Appeal from the Order of the Unemployment Compensation Board of Review in case of In Re: Claim of Randy Schlappich, No. B-203333.
Louis M. Shucker, for petitioner.
Richard F. Faux, Associate Counsel, with him, Richard L. Cole, Jr., Chief Counsel, for respondent.
Judges Rogers and Craig, and Senior Judge Barbieri, sitting as a panel of three. Opinion by Judge Barbieri.
[ 86 Pa. Commw. Page 473]
Randy Schlappich, Claimant, appeals here the action of the Unemployment Compensation Board of Review in sustaining a referee's denial of benefits to Claimant under the provisions of Section 402(e) of the Unemployment Compensation Law (Law),*fn1 for willful misconduct connected with his work.
Claimant was employed as a truck driver by Alco Standard Corp. (Wyomissing Corp.), Employer, for ten months, and last worked on June 16, 1981, when he became disabled from an injury which he reported at 10:30 A.M. during his regular shift. He reported this as a work injury, but was turned down for Workmen's Compensation, apparently by the Employer's carrier, whereupon pursuant to company policy he was paid disability benefits at the rate of $70 per week and placed on disability leave until September 26, 1981. The referee made the following findings:
5. The claimant, from June 16, 1981 through September 26, 1981 was on a disability leave and received weekly benefits in the amount of $70 which was paid in accordance with the employer's policy.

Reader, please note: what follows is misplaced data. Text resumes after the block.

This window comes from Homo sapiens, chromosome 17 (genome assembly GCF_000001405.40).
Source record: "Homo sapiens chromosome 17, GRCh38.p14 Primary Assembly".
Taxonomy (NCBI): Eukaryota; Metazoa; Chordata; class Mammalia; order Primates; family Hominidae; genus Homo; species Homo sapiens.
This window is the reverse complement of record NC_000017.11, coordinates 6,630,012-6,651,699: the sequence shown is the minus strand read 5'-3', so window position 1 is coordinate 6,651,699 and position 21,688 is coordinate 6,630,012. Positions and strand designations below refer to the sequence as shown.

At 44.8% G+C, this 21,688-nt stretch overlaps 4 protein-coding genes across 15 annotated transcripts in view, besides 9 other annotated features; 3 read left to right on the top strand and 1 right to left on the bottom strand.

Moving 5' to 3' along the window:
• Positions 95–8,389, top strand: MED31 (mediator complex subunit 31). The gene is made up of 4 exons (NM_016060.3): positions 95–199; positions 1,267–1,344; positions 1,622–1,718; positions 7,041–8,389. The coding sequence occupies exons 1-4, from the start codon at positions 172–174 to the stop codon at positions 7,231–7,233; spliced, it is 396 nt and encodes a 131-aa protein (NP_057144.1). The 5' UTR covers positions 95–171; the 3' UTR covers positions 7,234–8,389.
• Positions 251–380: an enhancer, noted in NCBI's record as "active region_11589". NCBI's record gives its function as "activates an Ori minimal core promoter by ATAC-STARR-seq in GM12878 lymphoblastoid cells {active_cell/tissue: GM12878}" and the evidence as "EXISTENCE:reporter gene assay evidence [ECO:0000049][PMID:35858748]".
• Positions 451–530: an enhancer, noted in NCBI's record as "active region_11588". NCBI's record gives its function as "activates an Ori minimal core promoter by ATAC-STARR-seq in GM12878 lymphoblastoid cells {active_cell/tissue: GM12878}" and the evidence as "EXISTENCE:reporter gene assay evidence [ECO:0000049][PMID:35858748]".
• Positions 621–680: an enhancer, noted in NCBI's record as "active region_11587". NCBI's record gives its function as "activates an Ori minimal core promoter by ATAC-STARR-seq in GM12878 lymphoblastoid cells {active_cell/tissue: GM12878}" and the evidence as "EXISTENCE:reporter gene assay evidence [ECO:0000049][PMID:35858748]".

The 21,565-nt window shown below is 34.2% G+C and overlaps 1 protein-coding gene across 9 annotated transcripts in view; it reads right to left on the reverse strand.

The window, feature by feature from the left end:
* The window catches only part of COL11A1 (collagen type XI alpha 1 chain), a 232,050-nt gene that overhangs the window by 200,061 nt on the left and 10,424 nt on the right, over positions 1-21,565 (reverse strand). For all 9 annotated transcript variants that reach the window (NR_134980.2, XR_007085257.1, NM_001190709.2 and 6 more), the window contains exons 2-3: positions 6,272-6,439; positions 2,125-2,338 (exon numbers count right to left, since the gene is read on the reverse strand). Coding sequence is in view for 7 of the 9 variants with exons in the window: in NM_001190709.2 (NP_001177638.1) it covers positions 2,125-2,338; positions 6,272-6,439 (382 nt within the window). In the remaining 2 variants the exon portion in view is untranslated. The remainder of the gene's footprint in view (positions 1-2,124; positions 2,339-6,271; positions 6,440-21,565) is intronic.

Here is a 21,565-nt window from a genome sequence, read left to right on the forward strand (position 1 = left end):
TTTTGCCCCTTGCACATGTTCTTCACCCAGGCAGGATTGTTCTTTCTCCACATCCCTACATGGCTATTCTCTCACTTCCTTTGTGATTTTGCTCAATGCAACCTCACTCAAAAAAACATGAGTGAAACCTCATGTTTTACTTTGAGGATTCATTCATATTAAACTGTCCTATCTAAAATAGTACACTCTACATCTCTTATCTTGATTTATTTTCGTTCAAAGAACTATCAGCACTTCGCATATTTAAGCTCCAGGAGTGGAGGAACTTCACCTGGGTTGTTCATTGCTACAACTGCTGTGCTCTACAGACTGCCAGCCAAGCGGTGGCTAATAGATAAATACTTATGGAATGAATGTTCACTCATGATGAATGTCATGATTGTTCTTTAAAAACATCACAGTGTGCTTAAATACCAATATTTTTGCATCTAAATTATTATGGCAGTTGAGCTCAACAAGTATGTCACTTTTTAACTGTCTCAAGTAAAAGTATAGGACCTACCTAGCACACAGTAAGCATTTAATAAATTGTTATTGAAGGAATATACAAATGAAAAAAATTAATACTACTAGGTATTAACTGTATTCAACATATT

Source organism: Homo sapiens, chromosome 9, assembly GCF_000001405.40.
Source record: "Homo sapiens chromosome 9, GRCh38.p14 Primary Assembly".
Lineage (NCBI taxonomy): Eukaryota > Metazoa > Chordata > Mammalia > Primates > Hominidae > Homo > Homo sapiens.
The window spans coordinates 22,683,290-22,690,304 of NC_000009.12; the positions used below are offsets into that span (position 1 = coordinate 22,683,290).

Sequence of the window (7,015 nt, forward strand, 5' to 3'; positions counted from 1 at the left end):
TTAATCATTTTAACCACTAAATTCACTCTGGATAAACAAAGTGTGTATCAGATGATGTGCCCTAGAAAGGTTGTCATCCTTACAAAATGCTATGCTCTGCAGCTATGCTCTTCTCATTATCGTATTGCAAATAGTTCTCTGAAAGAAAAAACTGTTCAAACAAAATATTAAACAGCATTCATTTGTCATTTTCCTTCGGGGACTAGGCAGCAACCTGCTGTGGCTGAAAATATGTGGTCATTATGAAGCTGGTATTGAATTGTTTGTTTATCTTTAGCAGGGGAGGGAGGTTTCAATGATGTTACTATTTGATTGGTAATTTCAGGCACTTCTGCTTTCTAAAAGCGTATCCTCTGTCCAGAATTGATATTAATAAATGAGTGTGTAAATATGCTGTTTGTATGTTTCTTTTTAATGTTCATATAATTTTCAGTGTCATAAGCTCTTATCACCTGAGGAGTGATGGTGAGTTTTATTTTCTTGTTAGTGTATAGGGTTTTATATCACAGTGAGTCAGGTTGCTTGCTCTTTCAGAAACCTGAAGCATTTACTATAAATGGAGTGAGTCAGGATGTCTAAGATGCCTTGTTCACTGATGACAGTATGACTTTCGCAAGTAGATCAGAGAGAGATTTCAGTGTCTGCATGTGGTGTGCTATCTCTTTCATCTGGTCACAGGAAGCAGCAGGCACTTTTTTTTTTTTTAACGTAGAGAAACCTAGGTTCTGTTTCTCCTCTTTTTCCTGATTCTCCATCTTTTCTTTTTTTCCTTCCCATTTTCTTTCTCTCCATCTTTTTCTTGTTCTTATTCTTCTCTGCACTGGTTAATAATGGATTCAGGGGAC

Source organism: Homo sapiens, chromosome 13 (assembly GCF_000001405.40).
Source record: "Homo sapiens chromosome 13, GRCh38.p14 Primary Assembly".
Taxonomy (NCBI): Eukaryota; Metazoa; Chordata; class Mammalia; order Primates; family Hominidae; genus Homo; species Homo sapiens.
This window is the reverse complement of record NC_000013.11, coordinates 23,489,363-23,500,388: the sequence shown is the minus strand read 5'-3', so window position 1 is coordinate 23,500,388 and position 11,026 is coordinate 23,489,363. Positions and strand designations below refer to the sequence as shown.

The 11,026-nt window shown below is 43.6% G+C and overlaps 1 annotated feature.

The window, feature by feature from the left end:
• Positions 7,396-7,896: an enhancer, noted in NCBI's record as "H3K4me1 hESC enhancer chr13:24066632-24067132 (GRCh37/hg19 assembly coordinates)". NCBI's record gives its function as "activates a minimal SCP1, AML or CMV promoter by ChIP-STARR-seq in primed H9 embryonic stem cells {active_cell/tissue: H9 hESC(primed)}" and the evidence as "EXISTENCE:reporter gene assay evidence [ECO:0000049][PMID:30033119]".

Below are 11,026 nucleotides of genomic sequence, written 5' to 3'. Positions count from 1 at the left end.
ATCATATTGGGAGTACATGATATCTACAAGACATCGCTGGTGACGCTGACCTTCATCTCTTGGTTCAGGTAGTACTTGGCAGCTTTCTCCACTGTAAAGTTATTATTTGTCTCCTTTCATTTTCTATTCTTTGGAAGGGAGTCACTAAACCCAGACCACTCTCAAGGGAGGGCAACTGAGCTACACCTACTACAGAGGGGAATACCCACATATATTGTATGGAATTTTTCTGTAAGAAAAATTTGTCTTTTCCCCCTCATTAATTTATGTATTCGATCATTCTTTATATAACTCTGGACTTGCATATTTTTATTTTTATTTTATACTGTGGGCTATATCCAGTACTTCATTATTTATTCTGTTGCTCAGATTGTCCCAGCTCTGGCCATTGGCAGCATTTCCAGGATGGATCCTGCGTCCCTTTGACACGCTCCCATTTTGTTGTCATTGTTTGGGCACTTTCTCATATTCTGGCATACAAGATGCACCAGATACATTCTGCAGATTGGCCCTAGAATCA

[ 86 Pa. Commw. Page 4746]
. While recuperating as a result of his injury of June 16, 1981 the claimant drove his motorcycle and became involved in an accident on July 26, 1981 and as a result received a broken wrist which was placed in a cast.
7. The claimant did not report to the employer until August 12, 1981 at which time he claimed he had reinjured his same hand on July 26, 1981 in a motorcycle accident, could not work, and filed another claim for benefits under the employer's program, entitling the claimant to an additional 26 weeks of benefits, should he be required to remain off the job for that length of time.
8. The employer had not received any word from the claimant following his visit of August 12, 1981 until sometime during the week ending September 25, 1981 at which time the claimant stated he would be able to return to work September 28, 1981.
9. On September 23, 1981 the employer discharged the claimant, notifying him by letter that he was discharged because of his excessive absenteeism record and his lack of responsibility to the employer in returning to work while recuperating from an illness and becoming involved in another accident requiring the claimant to remain ...